Hong Kong Secretary for Justice Teresa Cheng has dismissed a report claiming that Beijing is interfering in the city’s legal system. She said it was “misleading,” while telling the media not to “over-report” Beijing’s warning over legislative stalling tactics by opposition lawmakers.
Speaking to the press at the Legislative Council on Friday, Cheng said a statement by Chief Justice Geoffrey Ma on Wednesday amounted to “direct evidence” that the Chinese authorities did not intervene in Hong Kong’s judiciary. She said the Basic Law has a comprehensive mechanism to safeguard judicial independence, with open trials and an independent committee – free from the influence of political affiliation – to appoint judges.
“The Department of Justice and the legal sector should clearly know that judicial independence is our cornerstone. [They] must not be casually misled to say something,” Cheng said.
The minister’s remarks came after Reuters reported on Tuesday that Hong Kong’s judicial independence and rule of law have been threatened by Beijing’s interference, citing three anonymous senior judges. The report also claimed that Ma – the city’s top judge – had to contend with Communist Party officials’ stance that “the rule of law ultimately must be a tool to preserve one-party rule.”
Ma issued a rare statement the next day in response to the report, saying he had never “encountered or experienced any form of interference by the Mainland authorities with judicial independence in Hong Kong, including the appointment of judges.”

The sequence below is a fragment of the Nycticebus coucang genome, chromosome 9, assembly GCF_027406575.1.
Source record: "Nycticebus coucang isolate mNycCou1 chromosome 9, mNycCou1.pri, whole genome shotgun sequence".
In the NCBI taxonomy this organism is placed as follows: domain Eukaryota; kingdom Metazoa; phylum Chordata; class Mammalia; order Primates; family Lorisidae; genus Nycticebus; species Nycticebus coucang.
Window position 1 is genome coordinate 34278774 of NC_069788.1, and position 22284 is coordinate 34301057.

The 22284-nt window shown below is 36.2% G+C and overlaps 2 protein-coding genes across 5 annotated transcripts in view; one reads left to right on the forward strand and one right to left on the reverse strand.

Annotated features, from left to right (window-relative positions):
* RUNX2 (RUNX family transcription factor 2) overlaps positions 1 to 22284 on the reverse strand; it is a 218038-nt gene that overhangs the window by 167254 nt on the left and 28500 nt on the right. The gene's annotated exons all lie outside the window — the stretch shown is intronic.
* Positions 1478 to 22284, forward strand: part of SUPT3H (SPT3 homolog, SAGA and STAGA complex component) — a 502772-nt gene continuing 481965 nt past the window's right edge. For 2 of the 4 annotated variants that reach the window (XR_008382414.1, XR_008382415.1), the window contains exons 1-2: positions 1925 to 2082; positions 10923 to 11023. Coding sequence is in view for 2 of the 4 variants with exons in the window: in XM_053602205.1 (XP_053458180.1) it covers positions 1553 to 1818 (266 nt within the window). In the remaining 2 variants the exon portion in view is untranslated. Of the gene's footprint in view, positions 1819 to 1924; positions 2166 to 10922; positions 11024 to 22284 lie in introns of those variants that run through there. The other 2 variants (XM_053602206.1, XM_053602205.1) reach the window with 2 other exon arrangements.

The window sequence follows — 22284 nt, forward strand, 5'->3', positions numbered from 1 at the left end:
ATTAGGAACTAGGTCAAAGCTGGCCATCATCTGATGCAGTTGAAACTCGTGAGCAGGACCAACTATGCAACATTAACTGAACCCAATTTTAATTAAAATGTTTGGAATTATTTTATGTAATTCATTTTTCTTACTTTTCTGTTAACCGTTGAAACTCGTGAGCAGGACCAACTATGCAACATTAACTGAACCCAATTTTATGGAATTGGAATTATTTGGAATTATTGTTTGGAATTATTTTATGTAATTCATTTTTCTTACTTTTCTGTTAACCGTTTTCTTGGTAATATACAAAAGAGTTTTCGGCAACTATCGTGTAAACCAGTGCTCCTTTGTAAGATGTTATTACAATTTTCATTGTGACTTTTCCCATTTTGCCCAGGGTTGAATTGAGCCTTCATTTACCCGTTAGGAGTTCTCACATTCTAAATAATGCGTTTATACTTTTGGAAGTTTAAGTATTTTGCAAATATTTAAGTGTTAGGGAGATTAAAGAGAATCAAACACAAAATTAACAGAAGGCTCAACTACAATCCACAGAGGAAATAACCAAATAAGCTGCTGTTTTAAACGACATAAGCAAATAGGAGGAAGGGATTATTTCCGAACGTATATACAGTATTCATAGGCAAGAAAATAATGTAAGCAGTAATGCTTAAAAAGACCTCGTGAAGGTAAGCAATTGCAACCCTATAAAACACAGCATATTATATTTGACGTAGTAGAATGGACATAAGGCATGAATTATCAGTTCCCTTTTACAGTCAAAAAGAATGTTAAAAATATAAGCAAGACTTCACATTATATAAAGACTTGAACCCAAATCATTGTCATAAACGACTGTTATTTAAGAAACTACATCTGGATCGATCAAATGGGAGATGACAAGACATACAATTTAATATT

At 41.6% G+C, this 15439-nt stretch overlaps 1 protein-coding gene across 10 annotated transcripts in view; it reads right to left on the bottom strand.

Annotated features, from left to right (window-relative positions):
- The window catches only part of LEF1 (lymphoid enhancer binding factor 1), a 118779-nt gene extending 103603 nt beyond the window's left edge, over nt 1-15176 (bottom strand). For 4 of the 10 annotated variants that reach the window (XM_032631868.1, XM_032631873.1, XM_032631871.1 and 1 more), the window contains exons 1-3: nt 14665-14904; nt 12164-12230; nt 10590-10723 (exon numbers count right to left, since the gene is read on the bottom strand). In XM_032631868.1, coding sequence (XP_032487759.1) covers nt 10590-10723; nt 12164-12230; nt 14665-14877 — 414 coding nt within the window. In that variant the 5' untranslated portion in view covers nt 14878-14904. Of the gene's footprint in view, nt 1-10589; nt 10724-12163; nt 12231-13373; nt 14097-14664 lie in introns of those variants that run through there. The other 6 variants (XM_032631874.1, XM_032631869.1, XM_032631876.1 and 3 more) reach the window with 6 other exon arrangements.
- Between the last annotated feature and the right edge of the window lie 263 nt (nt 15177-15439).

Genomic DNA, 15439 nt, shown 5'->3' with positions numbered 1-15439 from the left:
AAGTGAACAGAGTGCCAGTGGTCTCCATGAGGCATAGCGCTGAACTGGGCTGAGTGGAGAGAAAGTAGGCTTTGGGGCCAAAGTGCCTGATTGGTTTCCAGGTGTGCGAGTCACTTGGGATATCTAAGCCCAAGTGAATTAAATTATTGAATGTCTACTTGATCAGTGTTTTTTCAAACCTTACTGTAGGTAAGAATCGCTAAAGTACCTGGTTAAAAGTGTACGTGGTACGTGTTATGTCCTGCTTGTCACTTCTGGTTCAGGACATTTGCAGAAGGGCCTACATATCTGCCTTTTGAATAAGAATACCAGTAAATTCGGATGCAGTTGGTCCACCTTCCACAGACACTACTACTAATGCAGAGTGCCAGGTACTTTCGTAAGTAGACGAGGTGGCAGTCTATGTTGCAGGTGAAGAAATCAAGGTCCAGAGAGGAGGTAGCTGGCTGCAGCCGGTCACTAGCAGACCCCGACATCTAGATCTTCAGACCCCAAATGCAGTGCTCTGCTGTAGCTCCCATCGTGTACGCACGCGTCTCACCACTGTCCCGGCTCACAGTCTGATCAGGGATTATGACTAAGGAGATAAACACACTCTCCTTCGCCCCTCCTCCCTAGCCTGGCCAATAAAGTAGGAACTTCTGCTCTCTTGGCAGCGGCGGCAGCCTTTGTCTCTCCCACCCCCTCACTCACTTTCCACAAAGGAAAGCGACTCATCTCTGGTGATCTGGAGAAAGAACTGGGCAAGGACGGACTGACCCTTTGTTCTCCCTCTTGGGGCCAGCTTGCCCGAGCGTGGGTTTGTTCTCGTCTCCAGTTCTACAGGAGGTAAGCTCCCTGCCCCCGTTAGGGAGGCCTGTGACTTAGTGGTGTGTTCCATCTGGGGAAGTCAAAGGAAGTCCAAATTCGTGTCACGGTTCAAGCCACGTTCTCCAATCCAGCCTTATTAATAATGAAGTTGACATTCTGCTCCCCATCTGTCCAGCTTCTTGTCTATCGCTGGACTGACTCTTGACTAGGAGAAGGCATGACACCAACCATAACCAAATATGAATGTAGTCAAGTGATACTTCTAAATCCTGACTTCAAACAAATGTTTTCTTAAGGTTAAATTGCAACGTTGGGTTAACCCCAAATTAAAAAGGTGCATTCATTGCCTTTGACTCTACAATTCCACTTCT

Without directly referring to Reuters’ report, Cheng said: “I’d like to stress that no one should make speculations without any factual basis. I believe a responsible media organisation should confirm the facts before reporting.”
Cheng also defended the Hong Kong and Macau Affairs Office (HKMAO) and Beijing’s Liaison Office in Hong Kong, which issued two statements on Monday blaming opposition lawmakers for using “malicious filibustering” to paralyse the legislature.
She said that, while Hong Kong had a high degree of autonomy in certain matters, it doesn’t mean Beijing is not concerned or would give up its power in executing “One Country, Two Systems.”
“When the two agencies make some comments, there is no need to over-report on it, because – as the Central [authorities] – they have the power and responsibility to voice opinion on some matters in Hong Kong,” Cheng said.
She added attempts by people seeking to use overseas laws or appealing to foreign administrations to impose sanctions against Hong Kong would be seen as “blatantly interfering” with the city’s affairs and China’s internal governance. Such acts would violate international laws and norms, she said.